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  40. I am totally fascinated by India and totally want to visit there as well. I was within spitting distance from it when at Mannar Island on Sri Lanka. We’d thought about sailing there (Kerela) but decided in the end to give it a pass due to lack of wind. Next time around.

    I had always considered India part of Asia, unaware that it has its own plate. That seems to qualify for Continent status in my opinion, but then who am I?

    I would have thought India’s number of visitors was far higher so I queried stats on Wikipedia and was surprised to learn that it falls below China, Thailand, Japan, Hong Kong, Malaysia, and Macau in the region and is only slightly above Singapore! Makes me want to go there even more.

    Love your colorful Holi Festival pictures.

    Thank you for the introduction to so many bloggers, I was familiar with Arv and Sreejith, but not of the others.

    Big hug to the whole Wobbles crew from Brazil.

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    • It sounded you were so close to Kerala. Maybe next time round on a different trip 🙂 India is indeed a place with millions in terms of population. For some reason it gets a rap for being very crowded. Maybe India’s cities and towns are more densely packed, giving it that impression.

      It was very kind of Arv, Sreejith and the other bloggers to help out with this post. Wobbles waves to you and Amandla and looks foward to see where all of you are headed next 🙂

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  41. This post has turned out to be amazing, Mabel. I have shared my thoughts with you but coming to read of this post, I am able to see India like how she really is. Through the eyes of your research and the people who contributed.
    Also, the comments here are heart-warming. For many who judge India and Indians, there are an equal number of people who love India. I am glad you wrote this piece. Thank you!

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    • Thank you so much, Parul. So glad you enjoyed this post, and thank you so kindly for contributing to it. The comments have indeed been heart-warming and many seem to warm towards India. India is such a rich place of history, culture, food, travel and more 🙂

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  42. Another thorough and wonderful post Mabel, thank you for sharing! I especially appreciate how you had bloggers from India share their perspective on it, to give voice to people who have that lived experience. I found the section about skin tone interesting as I know in the United States at least colorism is a huge thing, where darker-skinned Asians (e.g., South Asians) receive discrimination and oppression not experienced as much as more fair-skinned Asians.

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    • Thank you for reading, Thomas! It was so nice to have bloggers from India contribute to this post. Interesting you mention colourism is a huge thing in the States (and I guess much more bigger than here in Australia). You have a good point on how darker-skinned Asians might face more discrimination. Your point actually reminded me of this standup comedy routine by Joe Wong:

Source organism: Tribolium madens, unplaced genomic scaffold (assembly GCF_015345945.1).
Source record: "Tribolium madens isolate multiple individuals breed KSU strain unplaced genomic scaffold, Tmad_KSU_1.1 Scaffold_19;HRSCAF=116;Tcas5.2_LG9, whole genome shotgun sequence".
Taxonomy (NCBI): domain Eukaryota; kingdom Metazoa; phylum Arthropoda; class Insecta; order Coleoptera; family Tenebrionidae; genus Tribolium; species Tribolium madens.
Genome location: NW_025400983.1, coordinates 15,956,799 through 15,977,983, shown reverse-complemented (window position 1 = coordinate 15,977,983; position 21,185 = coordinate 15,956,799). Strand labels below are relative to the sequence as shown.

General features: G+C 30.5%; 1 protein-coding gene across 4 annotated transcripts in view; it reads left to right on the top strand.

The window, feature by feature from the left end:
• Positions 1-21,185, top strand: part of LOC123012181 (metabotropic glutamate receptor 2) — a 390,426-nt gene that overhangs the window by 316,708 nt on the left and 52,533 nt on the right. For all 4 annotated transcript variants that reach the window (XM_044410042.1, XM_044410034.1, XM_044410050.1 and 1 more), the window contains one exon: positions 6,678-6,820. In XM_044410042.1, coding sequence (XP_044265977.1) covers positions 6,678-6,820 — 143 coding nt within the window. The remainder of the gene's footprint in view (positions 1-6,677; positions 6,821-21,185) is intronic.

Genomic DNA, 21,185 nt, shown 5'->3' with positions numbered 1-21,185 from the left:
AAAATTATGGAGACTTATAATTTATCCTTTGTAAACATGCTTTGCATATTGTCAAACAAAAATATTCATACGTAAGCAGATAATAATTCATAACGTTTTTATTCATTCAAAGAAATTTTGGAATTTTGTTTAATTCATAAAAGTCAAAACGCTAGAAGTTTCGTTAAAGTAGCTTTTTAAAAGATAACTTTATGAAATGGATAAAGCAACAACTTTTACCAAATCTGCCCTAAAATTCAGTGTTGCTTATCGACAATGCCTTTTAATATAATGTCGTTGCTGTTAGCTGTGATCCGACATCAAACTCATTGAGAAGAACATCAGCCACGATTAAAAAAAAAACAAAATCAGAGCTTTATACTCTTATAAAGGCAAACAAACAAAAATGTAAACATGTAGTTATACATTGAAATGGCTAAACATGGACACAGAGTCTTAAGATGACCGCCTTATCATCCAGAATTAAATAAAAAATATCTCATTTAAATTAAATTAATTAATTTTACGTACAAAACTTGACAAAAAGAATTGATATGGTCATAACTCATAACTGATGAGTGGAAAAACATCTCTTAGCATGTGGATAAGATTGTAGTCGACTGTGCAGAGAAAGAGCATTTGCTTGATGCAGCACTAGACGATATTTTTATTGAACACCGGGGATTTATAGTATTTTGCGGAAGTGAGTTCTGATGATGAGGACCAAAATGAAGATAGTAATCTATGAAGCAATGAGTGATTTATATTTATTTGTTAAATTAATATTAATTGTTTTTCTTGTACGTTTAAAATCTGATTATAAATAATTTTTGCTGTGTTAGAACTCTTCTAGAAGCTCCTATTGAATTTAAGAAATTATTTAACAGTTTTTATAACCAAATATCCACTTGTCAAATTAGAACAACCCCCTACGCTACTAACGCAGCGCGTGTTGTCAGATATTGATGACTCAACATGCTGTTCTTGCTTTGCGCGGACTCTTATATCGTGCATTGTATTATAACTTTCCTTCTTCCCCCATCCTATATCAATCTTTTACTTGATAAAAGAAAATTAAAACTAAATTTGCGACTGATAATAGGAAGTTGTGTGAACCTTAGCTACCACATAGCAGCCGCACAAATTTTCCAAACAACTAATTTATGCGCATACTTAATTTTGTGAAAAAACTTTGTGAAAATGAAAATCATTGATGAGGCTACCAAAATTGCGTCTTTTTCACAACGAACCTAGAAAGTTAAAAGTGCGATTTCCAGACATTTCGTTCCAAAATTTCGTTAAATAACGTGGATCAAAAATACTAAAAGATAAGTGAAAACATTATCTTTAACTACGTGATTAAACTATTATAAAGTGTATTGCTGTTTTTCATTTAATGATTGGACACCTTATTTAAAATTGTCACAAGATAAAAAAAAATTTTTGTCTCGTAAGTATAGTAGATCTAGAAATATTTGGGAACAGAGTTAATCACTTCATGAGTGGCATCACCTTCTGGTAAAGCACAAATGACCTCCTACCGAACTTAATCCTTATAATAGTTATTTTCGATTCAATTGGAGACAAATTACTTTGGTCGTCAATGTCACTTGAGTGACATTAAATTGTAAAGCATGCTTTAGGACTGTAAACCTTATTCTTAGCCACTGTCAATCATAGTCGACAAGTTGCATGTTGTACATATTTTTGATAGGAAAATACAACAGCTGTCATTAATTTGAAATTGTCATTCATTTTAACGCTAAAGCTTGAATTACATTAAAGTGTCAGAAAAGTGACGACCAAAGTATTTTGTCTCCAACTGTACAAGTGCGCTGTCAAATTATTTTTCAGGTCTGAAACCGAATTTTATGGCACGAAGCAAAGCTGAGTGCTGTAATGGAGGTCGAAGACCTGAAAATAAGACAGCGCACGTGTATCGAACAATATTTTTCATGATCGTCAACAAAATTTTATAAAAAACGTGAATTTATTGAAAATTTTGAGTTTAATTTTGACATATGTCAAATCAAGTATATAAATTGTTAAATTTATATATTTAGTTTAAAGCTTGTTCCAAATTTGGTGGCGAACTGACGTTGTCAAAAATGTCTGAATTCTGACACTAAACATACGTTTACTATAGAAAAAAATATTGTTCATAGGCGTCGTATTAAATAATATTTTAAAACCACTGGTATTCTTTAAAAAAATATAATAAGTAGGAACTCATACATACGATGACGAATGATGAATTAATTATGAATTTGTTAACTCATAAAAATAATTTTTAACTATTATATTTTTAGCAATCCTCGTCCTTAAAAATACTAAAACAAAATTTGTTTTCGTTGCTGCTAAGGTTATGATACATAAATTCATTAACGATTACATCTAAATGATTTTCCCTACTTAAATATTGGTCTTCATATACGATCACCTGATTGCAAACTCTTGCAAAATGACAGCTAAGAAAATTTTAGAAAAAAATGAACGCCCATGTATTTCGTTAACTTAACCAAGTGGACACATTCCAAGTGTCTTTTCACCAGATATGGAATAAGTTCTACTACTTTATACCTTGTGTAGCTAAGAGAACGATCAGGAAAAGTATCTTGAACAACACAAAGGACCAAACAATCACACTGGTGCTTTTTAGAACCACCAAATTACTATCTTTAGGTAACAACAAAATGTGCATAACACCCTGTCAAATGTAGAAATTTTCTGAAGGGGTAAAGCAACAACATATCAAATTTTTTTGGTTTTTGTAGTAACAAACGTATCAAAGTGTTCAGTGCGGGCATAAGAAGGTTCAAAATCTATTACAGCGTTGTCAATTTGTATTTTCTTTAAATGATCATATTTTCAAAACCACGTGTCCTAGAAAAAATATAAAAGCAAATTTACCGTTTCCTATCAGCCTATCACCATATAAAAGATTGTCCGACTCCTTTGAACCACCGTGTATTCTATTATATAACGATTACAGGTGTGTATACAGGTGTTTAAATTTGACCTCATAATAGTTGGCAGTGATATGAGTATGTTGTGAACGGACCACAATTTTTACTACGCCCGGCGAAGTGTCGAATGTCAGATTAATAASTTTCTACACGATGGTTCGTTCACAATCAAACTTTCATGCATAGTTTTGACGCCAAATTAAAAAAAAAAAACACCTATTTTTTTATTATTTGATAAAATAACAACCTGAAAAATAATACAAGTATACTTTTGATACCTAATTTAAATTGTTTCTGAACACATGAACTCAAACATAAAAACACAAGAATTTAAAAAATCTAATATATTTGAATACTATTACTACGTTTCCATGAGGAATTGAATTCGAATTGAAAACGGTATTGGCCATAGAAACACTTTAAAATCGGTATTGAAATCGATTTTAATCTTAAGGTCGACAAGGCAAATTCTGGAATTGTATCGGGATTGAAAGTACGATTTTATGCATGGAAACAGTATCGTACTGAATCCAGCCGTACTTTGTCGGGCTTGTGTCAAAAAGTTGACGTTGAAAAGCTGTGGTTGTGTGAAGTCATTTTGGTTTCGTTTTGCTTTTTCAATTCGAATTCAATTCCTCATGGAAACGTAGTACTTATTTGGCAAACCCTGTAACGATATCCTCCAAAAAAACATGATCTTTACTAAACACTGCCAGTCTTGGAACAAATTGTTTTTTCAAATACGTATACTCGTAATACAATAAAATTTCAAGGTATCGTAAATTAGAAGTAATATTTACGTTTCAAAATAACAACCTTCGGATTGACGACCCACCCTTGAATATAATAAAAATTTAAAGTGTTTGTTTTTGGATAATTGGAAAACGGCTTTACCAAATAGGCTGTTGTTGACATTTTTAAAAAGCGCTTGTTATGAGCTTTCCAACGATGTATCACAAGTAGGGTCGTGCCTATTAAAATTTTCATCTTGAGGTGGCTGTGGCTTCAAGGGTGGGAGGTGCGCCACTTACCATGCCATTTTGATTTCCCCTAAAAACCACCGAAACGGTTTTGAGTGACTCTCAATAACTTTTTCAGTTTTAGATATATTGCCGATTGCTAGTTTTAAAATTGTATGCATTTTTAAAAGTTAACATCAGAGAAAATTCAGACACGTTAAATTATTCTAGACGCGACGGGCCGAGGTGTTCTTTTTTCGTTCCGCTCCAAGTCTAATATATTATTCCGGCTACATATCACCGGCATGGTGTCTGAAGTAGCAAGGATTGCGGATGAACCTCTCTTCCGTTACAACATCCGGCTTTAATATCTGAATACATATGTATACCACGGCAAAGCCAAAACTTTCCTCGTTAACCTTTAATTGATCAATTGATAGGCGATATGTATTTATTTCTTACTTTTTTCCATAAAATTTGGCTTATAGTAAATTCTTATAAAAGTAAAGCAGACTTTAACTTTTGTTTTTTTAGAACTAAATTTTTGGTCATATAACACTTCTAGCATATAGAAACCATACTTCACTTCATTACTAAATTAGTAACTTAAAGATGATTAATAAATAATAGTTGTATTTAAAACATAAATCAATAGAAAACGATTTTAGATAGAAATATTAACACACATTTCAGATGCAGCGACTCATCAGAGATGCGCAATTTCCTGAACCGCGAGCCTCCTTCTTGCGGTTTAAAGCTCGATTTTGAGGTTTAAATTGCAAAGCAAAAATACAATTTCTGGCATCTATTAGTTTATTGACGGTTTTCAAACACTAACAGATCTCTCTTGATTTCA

youtube.com/watch?v=36v9GSOFMFc

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  43. Interesting question, you’ve taken it on well. I can’t say I’ve ever considered India not part of Asia, mostly because of geography. Even if one were to argue that culturally it’s different from China, Russia, etc, so what? India is so big and diverse it’s culturally different from itself – I don’t think culture can be a qualifier. Lastly, my wife, originally from the Philippines, considers herself an Asian. If she is, why wouldn’t an Indian be Asian?

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    • Thanks, Dave. Yeah, it is hard to not see India as a part of Asia. India has had a lot of impact in the region throughout time, and has a lot in common too. So many factors bring people and countries together.

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  44. I heard a lot of mix feeling about india, Either you hate it or you love it.
    I personally reluctant to travel there as the transport system is not well develop like in Europe and there are still certain culture/ hierarchy to follow such as women is not advisable to travel alone, etc,etc.
    I have a lot of Indian friends and enjoy their stories, however my friends prefer to live abroad than in India.
    Anyway, it is fascinating story and maybe one day I will visit – who knows… but not now.

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    • You have a good point in that transport systems in other parts of the world (think Japan) comes across as more efficient and comfortable than India. Many Indians also like to travel and migrate abroad, and many whom I have spoken to said they moved away because they were seeking a less stressful, better education and really more comfortable life in another country.